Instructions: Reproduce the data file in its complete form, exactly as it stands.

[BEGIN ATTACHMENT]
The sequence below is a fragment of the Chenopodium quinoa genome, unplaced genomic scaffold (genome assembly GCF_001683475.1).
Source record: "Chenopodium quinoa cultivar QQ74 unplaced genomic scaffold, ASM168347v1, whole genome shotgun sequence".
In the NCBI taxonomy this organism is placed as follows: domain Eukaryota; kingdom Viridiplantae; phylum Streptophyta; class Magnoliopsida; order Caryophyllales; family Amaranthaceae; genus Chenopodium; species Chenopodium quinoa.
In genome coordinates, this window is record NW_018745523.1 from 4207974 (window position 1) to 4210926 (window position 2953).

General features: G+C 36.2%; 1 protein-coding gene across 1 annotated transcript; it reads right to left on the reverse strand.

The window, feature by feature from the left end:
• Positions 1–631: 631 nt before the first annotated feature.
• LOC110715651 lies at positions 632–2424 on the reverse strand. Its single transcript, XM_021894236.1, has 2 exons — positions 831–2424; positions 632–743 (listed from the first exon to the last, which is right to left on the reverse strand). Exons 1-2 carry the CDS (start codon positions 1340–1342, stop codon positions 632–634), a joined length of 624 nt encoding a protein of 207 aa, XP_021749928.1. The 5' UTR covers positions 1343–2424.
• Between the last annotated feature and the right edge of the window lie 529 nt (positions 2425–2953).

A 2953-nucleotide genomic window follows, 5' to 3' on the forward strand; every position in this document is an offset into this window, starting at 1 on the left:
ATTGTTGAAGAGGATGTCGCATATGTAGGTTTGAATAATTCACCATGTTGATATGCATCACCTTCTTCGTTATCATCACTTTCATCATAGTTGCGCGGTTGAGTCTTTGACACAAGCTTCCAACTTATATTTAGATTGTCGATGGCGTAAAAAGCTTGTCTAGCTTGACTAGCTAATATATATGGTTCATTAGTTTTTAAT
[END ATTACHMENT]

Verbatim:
The sequence below is a fragment of the Chenopodium quinoa genome, unplaced genomic scaffold (genome assembly GCF_001683475.1).
Source record: "Chenopodium quinoa cultivar QQ74 unplaced genomic scaffold, ASM168347v1, whole genome shotgun sequence".
In the NCBI taxonomy this organism is placed as follows: domain Eukaryota; kingdom Viridiplantae; phylum Streptophyta; class Magnoliopsida; order Caryophyllales; family Amaranthaceae; genus Chenopodium; species Chenopodium quinoa.
In genome coordinates, this window is record NW_018745523.1 from 4207974 (window position 1) to 4210926 (window position 2953).

General features: G+C 36.2%; 1 protein-coding gene across 1 annotated transcript; it reads right to left on the reverse strand.

The window, feature by feature from the left end:
• Positions 1–631: 631 nt before the first annotated feature.
• LOC110715651 lies at positions 632–2424 on the reverse strand. Its single transcript, XM_021894236.1, has 2 exons — positions 831–2424; positions 632–743 (listed from the first exon to the last, which is right to left on the reverse strand). Exons 1-2 carry the CDS (start codon positions 1340–1342, stop codon positions 632–634), a joined length of 624 nt encoding a protein of 207 aa, XP_021749928.1. The 5' UTR covers positions 1343–2424.
• Between the last annotated feature and the right edge of the window lie 529 nt (positions 2425–2953).

A 2953-nucleotide genomic window follows, 5' to 3' on the forward strand; every position in this document is an offset into this window, starting at 1 on the left:
ATTGTTGAAGAGGATGTCGCATATGTAGGTTTGAATAATTCACCATGTTGATATGCATCACCTTCTTCGTTATCATCACTTTCATCATAGTTGCGCGGTTGAGTCTTTGACACAAGCTTCCAACTTATATTTAGATTGTCGATGGCGTAAAAAGCTTGTCTAGCTTGACTAGCTAATATATATGGTTCATTAGTTTTTAAT